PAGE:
QEP Spotlight: Joshua Reichert

Photo of Joshua Reichert

This is another in a series of interviews with staff, faculty and administrators across campus promoting the goals of EKU’s Quality Enhancement Plan. The current QEP, Read with Purpose, calls for Eastern to develop critical readers through the use of metacognitive strategies. Building on the past QEP, which focused on developing critical and creative thinkers, this effort represents the University’s commitment to institutional improvement and provides a long-term focus for faculty and staff professional development and student learning.

This installment in the QEP Spotlight series features Joshua Reichert, Assistant Professor in the Department of Fire Protection and Paramedicine Sciences at EKU.

Q: In what ways have you been involved with the EKU QEP, Read with Purpose?

A: First I was a student of Read with Purpose, now I am a facilitator of the cause. When I came to EKU to teach in 2016, I had never heard of ‘read with purpose’. I sat through a few lectures and talked with colleagues in the library and started to hear more about it. I have become a large proponent of it because I found out very quickly how much students need to enhance their ability to critically read.

Q: In what ways is the QEP relevant to your discipline?

A: Fire protection is very broad. There are very few solutions that fit across all applications. It takes critical thinking and solid understanding of fire dynamics, building construction, and human behavior to provide adequate life safety. All the tools are there to create innovative solutions, it takes creative thinking. By teaching my students to critically read and ask questions, it allows them to broaden their mind to find adequate solutions to meet the goal of life safety.

Q: In what ways has QEP professional development impacted your teaching?

A: There is so much information available to students. While 16 weeks may seem like a lot of time, the amount of time I get with the students to teach them material always feels so limited. By challenging my students to critically read, it has allowed my students to ask better questions because their comprehension of the material has been enhanced. This means the amount of material my students are reading per semester has increased every semester since 2016.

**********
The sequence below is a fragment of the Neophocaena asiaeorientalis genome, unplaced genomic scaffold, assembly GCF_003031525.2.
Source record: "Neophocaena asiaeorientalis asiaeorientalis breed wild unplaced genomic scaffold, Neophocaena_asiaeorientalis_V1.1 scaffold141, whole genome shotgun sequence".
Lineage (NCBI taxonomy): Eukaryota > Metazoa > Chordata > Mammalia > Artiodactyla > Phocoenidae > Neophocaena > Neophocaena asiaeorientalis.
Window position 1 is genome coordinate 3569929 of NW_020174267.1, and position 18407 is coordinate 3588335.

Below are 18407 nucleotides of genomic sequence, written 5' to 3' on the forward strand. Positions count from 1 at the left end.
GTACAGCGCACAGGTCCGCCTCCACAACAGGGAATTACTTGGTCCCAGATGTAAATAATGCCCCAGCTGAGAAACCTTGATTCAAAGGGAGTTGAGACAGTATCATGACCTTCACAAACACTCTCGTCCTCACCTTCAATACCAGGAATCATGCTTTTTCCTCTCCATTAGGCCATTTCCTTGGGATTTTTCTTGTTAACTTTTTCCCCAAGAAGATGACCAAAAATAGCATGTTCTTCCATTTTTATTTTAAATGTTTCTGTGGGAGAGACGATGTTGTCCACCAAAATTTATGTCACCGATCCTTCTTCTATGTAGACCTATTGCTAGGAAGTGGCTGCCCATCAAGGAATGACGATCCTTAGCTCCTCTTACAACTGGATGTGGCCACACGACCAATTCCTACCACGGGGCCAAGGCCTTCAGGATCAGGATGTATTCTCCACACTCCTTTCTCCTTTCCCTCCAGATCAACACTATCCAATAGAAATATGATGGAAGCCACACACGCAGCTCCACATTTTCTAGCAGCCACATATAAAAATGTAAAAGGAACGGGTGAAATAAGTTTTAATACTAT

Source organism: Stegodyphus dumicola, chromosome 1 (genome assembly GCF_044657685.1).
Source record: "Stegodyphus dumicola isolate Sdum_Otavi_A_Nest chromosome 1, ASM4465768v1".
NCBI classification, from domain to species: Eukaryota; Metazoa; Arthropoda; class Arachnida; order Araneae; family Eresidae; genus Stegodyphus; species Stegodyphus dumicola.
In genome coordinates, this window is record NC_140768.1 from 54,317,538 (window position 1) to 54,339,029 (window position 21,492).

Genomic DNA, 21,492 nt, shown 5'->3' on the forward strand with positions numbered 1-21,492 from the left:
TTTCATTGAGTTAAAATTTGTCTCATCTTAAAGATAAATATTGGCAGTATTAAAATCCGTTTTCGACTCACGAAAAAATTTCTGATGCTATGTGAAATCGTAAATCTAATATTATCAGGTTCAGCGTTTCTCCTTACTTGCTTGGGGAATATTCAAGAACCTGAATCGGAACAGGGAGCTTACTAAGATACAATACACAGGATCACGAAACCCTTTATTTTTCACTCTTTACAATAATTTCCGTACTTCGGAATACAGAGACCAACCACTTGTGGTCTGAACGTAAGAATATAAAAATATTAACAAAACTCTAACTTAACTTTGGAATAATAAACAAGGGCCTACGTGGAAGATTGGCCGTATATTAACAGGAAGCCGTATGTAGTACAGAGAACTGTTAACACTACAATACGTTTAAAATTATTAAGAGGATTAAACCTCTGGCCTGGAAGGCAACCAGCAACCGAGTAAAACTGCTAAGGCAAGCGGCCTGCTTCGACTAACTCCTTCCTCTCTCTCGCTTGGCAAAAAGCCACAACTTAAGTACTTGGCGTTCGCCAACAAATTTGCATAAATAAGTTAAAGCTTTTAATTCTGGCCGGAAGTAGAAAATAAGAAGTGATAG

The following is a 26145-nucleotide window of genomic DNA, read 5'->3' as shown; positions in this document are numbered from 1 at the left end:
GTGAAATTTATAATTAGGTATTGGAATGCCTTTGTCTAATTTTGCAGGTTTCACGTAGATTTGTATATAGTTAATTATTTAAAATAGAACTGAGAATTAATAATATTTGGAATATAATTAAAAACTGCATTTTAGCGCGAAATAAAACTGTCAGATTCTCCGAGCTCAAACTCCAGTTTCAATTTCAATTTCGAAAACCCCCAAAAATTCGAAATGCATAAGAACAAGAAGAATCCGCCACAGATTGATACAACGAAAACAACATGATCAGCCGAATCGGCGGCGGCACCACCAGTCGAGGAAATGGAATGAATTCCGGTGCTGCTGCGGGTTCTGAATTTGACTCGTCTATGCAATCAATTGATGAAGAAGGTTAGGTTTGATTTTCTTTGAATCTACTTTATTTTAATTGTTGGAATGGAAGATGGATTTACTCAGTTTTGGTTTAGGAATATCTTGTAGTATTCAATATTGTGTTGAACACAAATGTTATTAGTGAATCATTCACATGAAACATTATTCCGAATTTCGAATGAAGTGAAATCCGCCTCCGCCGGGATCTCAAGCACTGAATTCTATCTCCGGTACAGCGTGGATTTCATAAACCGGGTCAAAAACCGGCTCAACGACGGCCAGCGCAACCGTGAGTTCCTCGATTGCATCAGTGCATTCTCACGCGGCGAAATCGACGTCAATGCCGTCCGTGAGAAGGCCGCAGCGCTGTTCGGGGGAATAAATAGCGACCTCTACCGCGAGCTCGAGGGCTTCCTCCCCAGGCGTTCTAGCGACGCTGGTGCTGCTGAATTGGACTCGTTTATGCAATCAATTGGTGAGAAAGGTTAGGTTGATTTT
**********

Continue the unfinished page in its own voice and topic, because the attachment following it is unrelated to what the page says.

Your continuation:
Q: What impact is the QEP having on student learning in your discipline?

A: The students are getting more information and more knowledge. By requiring students to read more, they are getting to cover more content that I may not have time to cover in class. This has led to me being able to ask questions in class (or out of class) and students know the answers as opposed to me asking questions and students relying on past experiences. It has really enhanced the overall class experience.

Q: How does the QEP benefit the campus community?

A: I think having initiatives such as this is beneficial for both faculty and students. The more knowledge that can be shared and acquired within the campus community only makes the education output more efficient and more effective.

Q: How will you continue to promote critical reading in your courses, discipline, or across the university?

A: I find myself quite often promoting critical reading even without thinking about it. There are times I have students come to me with a question (whether in my class, not in my class, or in a different discipline all together) and I am encouraging them to critical read. Most students have the material available to them to find answers to their questions, it is getting them to ask the right questions to fully comprehend the material. I will continue to do this for any student that knocks on my door or sits next to me at the library. I will also continue to support and attend classes at the Faculty Center for Teaching & Learning to keep myself up to date and in practice.

Published on December 13, 2019